Metal’s high could add extra fat to platinum revenues
THE IMPROVEMENT in the nickel price so far this year has provided an interesting boost to the fortunes of South Africa’s platinum companies, which produce the metal as part of the platinum group metals (PGM) family.
Other PGM metals have also been contributing. For example, rhodium comprises about 19% of Anglo Platinum’s 2006 revenue profile and gained 84% over the past year. After trading at a record US$6 300/oz on 23 May 2006, the metal is currently at $5 775/oz.
Overall, 2006 was extremely kind to SA’s platinum production – and now SA’s highest earning mineral export. And there’s more to come (see box).
The nickel price rocketed to a record high of nearly $36 000/t on 18 January after inventories on the London Metal Exchange fell 82% over the past 12 months, Bloomberg News reported. Stockpiles were at 62 300t, equal to less than two days’ global consumption.
Peter Breese, COO at LionOre International, which last year produced 34 000t of nickel, reckons the price improvements are related to the massive barriers to entry. About 70% of the world’s nickel reserves are held in a difficult-to-extract laterite form. “We’ve seen the capital cost of some projects double and timelines stretch out,” Breese says.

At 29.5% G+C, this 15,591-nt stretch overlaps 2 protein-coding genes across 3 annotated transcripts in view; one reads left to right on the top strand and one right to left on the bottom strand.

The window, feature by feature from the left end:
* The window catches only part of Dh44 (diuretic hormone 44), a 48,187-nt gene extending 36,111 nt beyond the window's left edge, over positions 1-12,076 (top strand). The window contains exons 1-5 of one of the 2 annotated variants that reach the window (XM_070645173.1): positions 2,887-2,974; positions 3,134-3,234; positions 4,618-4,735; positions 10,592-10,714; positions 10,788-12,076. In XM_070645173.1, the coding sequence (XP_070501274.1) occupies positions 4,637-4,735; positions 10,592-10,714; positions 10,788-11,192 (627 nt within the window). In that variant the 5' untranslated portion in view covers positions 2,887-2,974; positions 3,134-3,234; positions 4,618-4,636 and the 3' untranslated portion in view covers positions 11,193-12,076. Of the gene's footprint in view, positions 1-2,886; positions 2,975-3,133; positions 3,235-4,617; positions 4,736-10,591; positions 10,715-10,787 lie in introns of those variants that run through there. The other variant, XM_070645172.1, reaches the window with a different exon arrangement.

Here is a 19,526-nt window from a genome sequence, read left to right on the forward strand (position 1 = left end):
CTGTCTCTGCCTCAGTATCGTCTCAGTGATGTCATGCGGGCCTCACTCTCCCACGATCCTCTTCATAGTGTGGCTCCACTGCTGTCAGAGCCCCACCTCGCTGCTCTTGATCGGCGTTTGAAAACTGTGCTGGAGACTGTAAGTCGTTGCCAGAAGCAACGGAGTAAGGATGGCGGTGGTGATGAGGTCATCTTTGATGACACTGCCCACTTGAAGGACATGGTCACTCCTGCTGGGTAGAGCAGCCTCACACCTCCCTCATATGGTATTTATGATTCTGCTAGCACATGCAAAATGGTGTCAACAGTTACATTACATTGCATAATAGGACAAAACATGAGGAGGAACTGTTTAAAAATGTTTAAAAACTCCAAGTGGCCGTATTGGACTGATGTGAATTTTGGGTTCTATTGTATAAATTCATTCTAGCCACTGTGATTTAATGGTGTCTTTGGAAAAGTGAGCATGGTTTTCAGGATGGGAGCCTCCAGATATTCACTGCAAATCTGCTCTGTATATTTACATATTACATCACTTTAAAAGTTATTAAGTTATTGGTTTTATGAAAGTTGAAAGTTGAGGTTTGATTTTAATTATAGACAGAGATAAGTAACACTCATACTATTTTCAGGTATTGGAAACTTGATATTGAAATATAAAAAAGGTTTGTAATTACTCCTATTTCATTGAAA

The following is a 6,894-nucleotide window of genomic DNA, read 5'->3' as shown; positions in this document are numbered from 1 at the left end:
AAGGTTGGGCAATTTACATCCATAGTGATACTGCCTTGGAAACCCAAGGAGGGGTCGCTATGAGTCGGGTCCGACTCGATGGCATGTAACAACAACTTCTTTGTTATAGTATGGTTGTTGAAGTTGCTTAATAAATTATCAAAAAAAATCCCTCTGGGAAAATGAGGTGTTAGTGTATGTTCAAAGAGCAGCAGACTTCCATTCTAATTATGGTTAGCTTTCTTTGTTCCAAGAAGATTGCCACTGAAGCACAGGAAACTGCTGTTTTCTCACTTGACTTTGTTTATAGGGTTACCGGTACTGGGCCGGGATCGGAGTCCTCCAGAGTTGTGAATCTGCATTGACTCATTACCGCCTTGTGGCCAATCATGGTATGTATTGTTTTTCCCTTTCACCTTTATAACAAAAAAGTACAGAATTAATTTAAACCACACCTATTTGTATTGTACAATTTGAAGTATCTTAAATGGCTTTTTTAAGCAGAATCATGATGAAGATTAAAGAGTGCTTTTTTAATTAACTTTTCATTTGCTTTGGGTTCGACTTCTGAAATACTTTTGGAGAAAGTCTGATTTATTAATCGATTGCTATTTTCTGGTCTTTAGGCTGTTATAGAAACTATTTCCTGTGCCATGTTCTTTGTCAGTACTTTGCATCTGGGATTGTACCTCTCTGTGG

LionOre owns half of the Nkomati Nickel project, with the balance owned by African Rainbow Minerals. The partners currently produce just 5 000t/year from the mine but hope to build that to 22 000t/year from 2010, following two expansion programmes.
Therefore LionOre intends to produce as much nickel as quickly as it can. Providing market guidance to shareholders, it said recently that production could increase to around 45 000t/year. “We’ve got an opportunity at all our operations to produce more metal by bringing it on quicker than expected and (by increasing) lifting capacity,” Breese says.
However, one question is whether nickel’s run will last. Its price improvement is related to demand for stainless steel. British broker Numis Corporation says there’s scope for a sharp correction, though much depends on how much stainless steel China uses. “Our forecast price for this year is around $22 000/t, followed by $19 000/t in 2008,” John Meyer said in a recent research note. Nickel averaged $23 214/t last year.
Cathie Markus, a director at Impala Platinum, says prices at such levels make nickel the second most important revenue generator after platinum.
And assuming the nickel price were to be maintained at its (high) current level, a further 6% would be added to Anglo Platinum’s earnings.
Nickel’s the second most important revenue generator after platinum. Cathie Markus